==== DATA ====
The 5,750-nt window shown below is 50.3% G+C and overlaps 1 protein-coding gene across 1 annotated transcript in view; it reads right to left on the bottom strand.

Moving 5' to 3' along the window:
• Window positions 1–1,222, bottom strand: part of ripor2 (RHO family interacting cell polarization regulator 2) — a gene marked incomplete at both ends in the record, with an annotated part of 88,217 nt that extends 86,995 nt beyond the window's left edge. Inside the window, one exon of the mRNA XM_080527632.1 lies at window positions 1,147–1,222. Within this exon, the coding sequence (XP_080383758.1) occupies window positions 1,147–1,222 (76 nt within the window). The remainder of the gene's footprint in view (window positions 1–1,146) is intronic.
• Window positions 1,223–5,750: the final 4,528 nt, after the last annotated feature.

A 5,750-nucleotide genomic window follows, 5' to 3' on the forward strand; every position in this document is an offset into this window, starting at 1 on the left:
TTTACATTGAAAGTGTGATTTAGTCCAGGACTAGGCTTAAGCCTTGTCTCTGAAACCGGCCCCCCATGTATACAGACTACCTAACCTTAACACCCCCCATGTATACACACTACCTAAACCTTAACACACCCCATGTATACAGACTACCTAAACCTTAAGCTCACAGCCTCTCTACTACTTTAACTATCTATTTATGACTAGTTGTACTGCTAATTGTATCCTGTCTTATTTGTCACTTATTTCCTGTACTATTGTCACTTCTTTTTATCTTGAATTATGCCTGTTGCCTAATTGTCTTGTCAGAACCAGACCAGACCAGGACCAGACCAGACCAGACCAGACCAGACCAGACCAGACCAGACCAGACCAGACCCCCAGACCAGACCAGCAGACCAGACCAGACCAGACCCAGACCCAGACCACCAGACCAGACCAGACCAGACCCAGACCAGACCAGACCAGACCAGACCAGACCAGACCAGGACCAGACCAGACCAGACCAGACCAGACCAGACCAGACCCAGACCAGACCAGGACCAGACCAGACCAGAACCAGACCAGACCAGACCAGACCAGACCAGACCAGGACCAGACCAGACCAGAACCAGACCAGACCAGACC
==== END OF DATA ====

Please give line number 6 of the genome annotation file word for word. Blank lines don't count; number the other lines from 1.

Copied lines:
TTTACATTGAAAGTGTGATTTAGTCCAGGACTAGGCTTAAGCCTTGTCTCTGAAACCGGCCCCCCATGTATACAGACTACCTAACCTTAACACCCCCCATGTATACACACTACCTAAACCTTAACACACCCCATGTATACAGACTACCTAAACCTTAAGCTCACAGCCTCTCTACTACTTTAACTATCTATTTATGACTAGTTGTACTGCTAATTGTATCCTGTCTTATTTGTCACTTATTTCCTGTACTATTGTCACTTCTTTTTATCTTGAATTATGCCTGTTGCCTAATTGTCTTGTCAGAACCAGACCAGACCAGGACCAGACCAGACCAGACCAGACCAGACCAGACCAGACCAGACCAGACCAGACCCCCAGACCAGACCAGCAGACCAGACCAGACCAGACCCAGACCCAGACCACCAGACCAGACCAGACCAGACCCAGACCAGACCAGACCAGACCAGACCAGACCAGACCAGGACCAGACCAGACCAGACCAGACCAGACCAGACCAGACCCAGACCAGACCAGGACCAGACCAGACCAGAACCAGACCAGACCAGACCAGACCAGACCAGACCAGGACCAGACCAGACCAGAACCAGACCAGACCAGACC